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Monday, November 16, 2015


I only got to know that this film "Change", is uploaded on Youtube, after a Malay boy told me about it. We met by chance. He recognised me at a bus stop near my home. He was very shy in the beginning, stealing a gaze at me, then followed by a quick smile. However, after I had returned his smile, he rushed into asking if I acted in the film. It is surprising how even a relatively obscure film like this one is being watched and remembered by some people. And somehow, some sharp-eyed ones will remember you for acting in it. Therein lies another good reason not to pick my nose in public. :)

This film was made some three years ago with Leon Tai and his team from Temasek Polytechnic. The story is about the unlikely friendship between a little boy and the local tissue-paper selling vagrant. A friendship that is developed with the boy's generosity, to the dismay of his mother.

Here is the short film:

We shot many of the scenes again as their lecturer felt that I was not tattered and dirty enough in the first round. So in the reshoot, they made sure I look really bad. :)  It was quite an experience in itself hanging around the busy parts of Chinatown dressed dirtily. Some passer-bys that didn't know we were in a shoot gave me some uneasy stares.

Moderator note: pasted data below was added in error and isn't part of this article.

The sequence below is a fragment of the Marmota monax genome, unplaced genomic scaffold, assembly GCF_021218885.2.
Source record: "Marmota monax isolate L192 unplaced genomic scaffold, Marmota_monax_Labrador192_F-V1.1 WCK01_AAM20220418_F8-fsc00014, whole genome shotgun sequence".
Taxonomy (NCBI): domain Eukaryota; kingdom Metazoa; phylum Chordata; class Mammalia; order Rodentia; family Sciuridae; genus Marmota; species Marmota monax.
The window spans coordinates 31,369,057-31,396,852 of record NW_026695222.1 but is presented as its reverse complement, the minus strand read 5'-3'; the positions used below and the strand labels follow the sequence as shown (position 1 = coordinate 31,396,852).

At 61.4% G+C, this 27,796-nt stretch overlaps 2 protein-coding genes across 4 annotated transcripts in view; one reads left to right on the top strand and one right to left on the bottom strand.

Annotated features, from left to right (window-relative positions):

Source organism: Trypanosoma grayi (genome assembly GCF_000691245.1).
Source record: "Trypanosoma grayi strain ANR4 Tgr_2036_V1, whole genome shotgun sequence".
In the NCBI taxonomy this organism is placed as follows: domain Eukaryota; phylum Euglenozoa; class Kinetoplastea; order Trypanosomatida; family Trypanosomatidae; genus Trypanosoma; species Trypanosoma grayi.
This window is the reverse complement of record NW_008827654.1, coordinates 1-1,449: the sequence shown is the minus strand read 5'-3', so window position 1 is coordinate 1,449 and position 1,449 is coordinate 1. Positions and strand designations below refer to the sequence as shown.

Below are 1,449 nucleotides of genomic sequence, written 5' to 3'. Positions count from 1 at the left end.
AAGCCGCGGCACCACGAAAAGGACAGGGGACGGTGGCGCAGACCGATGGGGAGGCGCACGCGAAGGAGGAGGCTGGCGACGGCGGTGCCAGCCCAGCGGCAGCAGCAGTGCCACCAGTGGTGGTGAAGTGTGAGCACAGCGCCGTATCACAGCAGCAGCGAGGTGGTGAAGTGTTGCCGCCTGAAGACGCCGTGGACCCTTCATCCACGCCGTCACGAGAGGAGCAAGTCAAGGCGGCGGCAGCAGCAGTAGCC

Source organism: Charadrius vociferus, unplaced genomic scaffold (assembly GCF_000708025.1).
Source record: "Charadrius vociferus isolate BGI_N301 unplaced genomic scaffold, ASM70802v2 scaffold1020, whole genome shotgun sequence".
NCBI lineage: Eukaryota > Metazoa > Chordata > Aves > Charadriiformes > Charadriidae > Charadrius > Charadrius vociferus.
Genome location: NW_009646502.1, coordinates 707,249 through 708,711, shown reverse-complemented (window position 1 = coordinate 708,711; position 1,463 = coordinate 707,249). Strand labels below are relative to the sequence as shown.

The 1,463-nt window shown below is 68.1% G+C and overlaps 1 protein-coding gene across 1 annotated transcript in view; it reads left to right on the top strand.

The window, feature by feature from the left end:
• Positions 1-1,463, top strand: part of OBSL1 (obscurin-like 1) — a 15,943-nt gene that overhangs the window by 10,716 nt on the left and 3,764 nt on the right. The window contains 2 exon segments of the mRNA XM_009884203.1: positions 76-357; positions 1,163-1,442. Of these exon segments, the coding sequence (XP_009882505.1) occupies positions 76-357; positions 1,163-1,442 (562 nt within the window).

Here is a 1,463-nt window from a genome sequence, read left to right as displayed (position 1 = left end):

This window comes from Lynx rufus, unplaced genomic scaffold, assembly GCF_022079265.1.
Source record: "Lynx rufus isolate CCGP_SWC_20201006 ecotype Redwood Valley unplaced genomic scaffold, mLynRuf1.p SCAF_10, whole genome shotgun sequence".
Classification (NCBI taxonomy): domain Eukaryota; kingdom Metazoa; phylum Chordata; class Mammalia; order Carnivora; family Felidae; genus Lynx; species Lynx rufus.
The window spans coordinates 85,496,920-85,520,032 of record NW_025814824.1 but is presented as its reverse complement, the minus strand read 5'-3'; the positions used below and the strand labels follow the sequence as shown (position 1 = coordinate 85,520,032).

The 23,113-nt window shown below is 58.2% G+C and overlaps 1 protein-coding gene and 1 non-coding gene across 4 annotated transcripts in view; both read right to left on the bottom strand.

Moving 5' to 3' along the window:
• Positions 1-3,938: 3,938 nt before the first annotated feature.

Vagrancy isn't that common in Singapore anymore, though we do find quite a few old folks and disabled people going around selling tissue paper pads - 3 for a dollar. Isn't there something wrong when this happens in one of the richest country in the world?  One local politician even said that old folks who collect cardboard boxes to sell for whatever meagre returns, are doing it for some (physical) exercise. haha.

The boy actor's name is "Horsey". It is his nickname because he loves horses. He speaks immaculate
English, unusual for a boy his age, in a country where Singlish has almost taken over. For those that are unaware, Singlish is English mixed with all the other languages and dialects spoken in Singapore.

Crowd control and clean sound was a problem, as it was a busy location. So, we had many retakes. The director told me that he chose Chinatown for its 'ambience'. But what is 'ambience' when he shot the scenes amid modern looking background in Chinatown? It would not be much of a difference had he done it in the suburban centres of Tampines, saving us lots of  time and effort.

As a result, the shoot overran and we all got tired. Horsey, for all his immaculate English and good diction slipped into 'child-mode' of short attention spans.

That is why it is always prudent to shoot it quick when there are children in the cast, even when you have good actors.

Lastly, did you enjoy the film? :)

What do you think is the moral of the story?

Mine is that: "Everyone is important in the society and no one is more important than others."

What is yours?

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